On Thursday, the Wall Street Journal broke a story and my heart at the same time. MLB and the MLBPA would be cutting ties with Topps trading card company and signing a long-term deal with Fanatics as their exclusive trading card producer. When I read this news all I could think was that Gordon Gekko just stole my childhood. 

When I was a boy growing up in Middletown, USA there was a small store just about two miles from my house called Lineberry’s. This was before Dairy Mart and Ultra-mart before even Cumberland Farms. Just a small family-owned store that welcomed you into the Westfield section of town. A place where your dad bought his cigarettes and grabbed his paper on the way to work, where your mom bought her cigarettes and half-gallon of milk (in a glass bottle) on her way home from dropping us at school. It’s also the place I discovered Topps Baseball cards.

Topps times were Good

For 25 cents, Topps gave me fourteen heroes – well six heroes, three villains, and five guys I had no clue about. But all fourteen cards were brilliant and beautiful. Bonds, Bobby not Barry – Griffey Sr., not Jr. – Jim Rice and Fred Lynns’ rookie cards. I was hooked. I was an addict. Baseball cards were my first possessions. The first things I bought with my own money. I owned them. They were mine to stash away, trade, or in the case of any Yankees, may have been stuck with, were used in my bikes spokes to make it sound like a motorcycle. And that bike got a lot of use on that four-mile trip back and forth from Lineberry’s.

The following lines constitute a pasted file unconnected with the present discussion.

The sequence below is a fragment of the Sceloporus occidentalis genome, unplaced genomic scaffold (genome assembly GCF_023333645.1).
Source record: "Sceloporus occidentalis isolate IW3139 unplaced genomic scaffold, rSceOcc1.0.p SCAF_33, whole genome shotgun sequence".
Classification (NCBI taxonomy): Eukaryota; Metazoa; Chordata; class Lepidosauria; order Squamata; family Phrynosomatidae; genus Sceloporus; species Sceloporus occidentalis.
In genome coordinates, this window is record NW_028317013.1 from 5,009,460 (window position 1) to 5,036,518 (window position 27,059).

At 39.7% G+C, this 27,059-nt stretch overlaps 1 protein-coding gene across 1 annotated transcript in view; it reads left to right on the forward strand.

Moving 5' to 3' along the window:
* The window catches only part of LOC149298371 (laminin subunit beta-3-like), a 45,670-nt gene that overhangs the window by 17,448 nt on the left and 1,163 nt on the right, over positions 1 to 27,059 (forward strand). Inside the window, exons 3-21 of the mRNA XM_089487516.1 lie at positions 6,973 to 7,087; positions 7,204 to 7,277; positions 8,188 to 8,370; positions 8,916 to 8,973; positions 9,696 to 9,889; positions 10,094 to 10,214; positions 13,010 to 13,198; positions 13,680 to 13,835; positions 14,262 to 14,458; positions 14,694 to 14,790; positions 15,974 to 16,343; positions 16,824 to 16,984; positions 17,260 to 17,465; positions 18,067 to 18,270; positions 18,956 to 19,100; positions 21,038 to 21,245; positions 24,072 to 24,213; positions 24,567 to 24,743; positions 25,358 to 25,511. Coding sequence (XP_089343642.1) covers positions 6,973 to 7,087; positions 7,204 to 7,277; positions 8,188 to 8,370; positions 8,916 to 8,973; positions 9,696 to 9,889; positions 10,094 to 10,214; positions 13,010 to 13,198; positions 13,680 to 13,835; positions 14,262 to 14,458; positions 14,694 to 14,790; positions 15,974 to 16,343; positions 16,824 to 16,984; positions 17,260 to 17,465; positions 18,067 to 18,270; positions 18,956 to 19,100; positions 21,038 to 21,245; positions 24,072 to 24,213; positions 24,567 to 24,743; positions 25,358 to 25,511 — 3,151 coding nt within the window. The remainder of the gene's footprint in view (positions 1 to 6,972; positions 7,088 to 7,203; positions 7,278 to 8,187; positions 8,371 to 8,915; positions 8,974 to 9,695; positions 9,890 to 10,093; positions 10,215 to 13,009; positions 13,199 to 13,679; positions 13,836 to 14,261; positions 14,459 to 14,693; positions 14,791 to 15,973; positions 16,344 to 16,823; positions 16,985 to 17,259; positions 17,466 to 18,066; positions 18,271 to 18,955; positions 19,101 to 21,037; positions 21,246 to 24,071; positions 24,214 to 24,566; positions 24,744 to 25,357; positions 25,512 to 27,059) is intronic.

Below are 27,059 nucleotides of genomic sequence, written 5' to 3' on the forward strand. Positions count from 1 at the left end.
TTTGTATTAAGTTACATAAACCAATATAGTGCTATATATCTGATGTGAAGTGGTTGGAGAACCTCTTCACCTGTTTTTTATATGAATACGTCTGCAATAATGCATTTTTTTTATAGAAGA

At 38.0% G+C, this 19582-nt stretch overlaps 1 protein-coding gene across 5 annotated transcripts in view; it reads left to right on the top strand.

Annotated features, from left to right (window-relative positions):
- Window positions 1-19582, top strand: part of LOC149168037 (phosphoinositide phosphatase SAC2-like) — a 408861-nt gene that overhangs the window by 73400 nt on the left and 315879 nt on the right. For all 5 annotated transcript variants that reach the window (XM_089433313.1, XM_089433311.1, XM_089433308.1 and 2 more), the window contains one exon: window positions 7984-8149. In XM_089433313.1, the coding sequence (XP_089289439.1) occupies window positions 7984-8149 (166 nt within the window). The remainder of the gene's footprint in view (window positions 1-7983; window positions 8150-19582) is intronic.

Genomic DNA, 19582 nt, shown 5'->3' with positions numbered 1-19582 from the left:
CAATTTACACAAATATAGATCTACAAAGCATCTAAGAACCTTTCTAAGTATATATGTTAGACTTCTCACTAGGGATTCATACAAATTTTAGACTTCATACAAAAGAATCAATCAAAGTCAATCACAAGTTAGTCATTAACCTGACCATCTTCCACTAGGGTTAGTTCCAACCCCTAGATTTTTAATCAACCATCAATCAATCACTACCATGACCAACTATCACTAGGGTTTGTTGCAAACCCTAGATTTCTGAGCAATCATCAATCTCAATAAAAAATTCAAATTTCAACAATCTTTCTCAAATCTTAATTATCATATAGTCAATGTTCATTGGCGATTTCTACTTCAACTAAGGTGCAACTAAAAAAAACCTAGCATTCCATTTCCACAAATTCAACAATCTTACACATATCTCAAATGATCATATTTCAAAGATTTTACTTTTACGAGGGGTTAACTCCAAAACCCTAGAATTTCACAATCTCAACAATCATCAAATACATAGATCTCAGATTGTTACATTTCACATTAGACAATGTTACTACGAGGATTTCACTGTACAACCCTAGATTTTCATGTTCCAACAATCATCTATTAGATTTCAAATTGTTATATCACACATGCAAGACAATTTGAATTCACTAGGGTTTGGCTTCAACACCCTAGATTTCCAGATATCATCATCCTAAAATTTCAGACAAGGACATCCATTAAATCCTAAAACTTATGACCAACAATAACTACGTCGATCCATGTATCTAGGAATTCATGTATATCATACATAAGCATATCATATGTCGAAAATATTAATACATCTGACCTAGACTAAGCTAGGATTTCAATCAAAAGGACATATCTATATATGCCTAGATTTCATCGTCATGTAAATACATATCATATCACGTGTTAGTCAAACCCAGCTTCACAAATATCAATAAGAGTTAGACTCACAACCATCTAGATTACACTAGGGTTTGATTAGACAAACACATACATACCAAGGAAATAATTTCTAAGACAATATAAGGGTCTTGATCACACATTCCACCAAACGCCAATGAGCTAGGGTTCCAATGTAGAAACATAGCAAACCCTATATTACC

Earn baby earn

My 50 cent allowance soon wasn’t enough to feed my addiction and I turned to mowing lawns and shoveling driveways to get my fix. By the time I was twelve, I had a shoebox for each team in both leagues. Just thinking about those boxes makes my jaw hurt from the stale strips of gum I ate with each pack opened. Doubles, triples, and quads of players were badges of honor. And I wasn’t alone. Most of my friends were fiends as well. They didn’t have the hook in them the way I did but they all had their impressive collections. 

Gone are the good old days

By the time the ’80s had come and gone so had Lineberry’s. And all the corner shops you grew up with. You couldn’t find loose packs anymore. Baseball cards were a commodity and Topps did all it could to cash in. They lost their way. Cards were “graded” and sold in Mega Box Sets at card shops and shows. The kids were left out. It was a grown-up game. So here I am hat in hand, begging Fanatics to go back, go back to the loose packs, go back to the new neighborhood stores. Fill the shelves, let the children play. Let them trade, let them dream. 

 

As always you can follow/give me grief on Twitter @Tmurph207